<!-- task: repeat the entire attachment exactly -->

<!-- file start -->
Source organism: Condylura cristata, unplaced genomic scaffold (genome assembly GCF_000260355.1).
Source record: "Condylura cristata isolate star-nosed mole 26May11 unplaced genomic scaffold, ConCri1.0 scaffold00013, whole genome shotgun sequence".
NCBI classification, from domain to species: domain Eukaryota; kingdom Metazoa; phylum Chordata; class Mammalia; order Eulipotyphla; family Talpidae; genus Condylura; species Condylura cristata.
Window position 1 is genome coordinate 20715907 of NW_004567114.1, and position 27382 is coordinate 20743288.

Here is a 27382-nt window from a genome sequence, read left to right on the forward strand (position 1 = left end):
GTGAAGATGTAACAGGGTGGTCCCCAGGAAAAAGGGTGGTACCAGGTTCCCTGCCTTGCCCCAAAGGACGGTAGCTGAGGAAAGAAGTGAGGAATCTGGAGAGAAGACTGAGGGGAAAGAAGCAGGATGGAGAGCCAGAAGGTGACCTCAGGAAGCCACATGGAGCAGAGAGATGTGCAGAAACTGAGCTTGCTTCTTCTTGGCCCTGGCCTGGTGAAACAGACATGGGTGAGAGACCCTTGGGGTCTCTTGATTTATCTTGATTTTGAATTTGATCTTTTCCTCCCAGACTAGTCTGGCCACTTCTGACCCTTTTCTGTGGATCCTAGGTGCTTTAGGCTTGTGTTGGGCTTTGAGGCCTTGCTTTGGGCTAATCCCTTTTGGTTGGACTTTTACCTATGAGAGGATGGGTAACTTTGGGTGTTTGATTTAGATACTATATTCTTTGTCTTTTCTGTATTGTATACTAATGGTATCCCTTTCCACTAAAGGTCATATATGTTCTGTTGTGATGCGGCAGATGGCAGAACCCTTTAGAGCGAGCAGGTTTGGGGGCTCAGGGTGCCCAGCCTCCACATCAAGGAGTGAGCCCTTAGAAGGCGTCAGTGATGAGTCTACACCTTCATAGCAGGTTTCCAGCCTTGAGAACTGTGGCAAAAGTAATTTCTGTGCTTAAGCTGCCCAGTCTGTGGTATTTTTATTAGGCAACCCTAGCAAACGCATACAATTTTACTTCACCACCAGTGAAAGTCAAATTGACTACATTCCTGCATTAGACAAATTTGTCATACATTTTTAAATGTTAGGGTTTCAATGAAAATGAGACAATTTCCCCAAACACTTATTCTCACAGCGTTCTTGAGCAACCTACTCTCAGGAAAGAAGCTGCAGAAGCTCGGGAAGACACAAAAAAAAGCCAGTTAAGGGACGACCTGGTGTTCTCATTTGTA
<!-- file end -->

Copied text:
Source organism: Condylura cristata, unplaced genomic scaffold (genome assembly GCF_000260355.1).
Source record: "Condylura cristata isolate star-nosed mole 26May11 unplaced genomic scaffold, ConCri1.0 scaffold00013, whole genome shotgun sequence".
NCBI classification, from domain to species: domain Eukaryota; kingdom Metazoa; phylum Chordata; class Mammalia; order Eulipotyphla; family Talpidae; genus Condylura; species Condylura cristata.
Window position 1 is genome coordinate 20715907 of NW_004567114.1, and position 27382 is coordinate 20743288.

Here is a 27382-nt window from a genome sequence, read left to right on the forward strand (position 1 = left end):
GTGAAGATGTAACAGGGTGGTCCCCAGGAAAAAGGGTGGTACCAGGTTCCCTGCCTTGCCCCAAAGGACGGTAGCTGAGGAAAGAAGTGAGGAATCTGGAGAGAAGACTGAGGGGAAAGAAGCAGGATGGAGAGCCAGAAGGTGACCTCAGGAAGCCACATGGAGCAGAGAGATGTGCAGAAACTGAGCTTGCTTCTTCTTGGCCCTGGCCTGGTGAAACAGACATGGGTGAGAGACCCTTGGGGTCTCTTGATTTATCTTGATTTTGAATTTGATCTTTTCCTCCCAGACTAGTCTGGCCACTTCTGACCCTTTTCTGTGGATCCTAGGTGCTTTAGGCTTGTGTTGGGCTTTGAGGCCTTGCTTTGGGCTAATCCCTTTTGGTTGGACTTTTACCTATGAGAGGATGGGTAACTTTGGGTGTTTGATTTAGATACTATATTCTTTGTCTTTTCTGTATTGTATACTAATGGTATCCCTTTCCACTAAAGGTCATATATGTTCTGTTGTGATGCGGCAGATGGCAGAACCCTTTAGAGCGAGCAGGTTTGGGGGCTCAGGGTGCCCAGCCTCCACATCAAGGAGTGAGCCCTTAGAAGGCGTCAGTGATGAGTCTACACCTTCATAGCAGGTTTCCAGCCTTGAGAACTGTGGCAAAAGTAATTTCTGTGCTTAAGCTGCCCAGTCTGTGGTATTTTTATTAGGCAACCCTAGCAAACGCATACAATTTTACTTCACCACCAGTGAAAGTCAAATTGACTACATTCCTGCATTAGACAAATTTGTCATACATTTTTAAATGTTAGGGTTTCAATGAAAATGAGACAATTTCCCCAAACACTTATTCTCACAGCGTTCTTGAGCAACCTACTCTCAGGAAAGAAGCTGCAGAAGCTCGGGAAGACACAAAAAAAAGCCAGTTAAGGGACGACCTGGTGTTCTCATTTGTA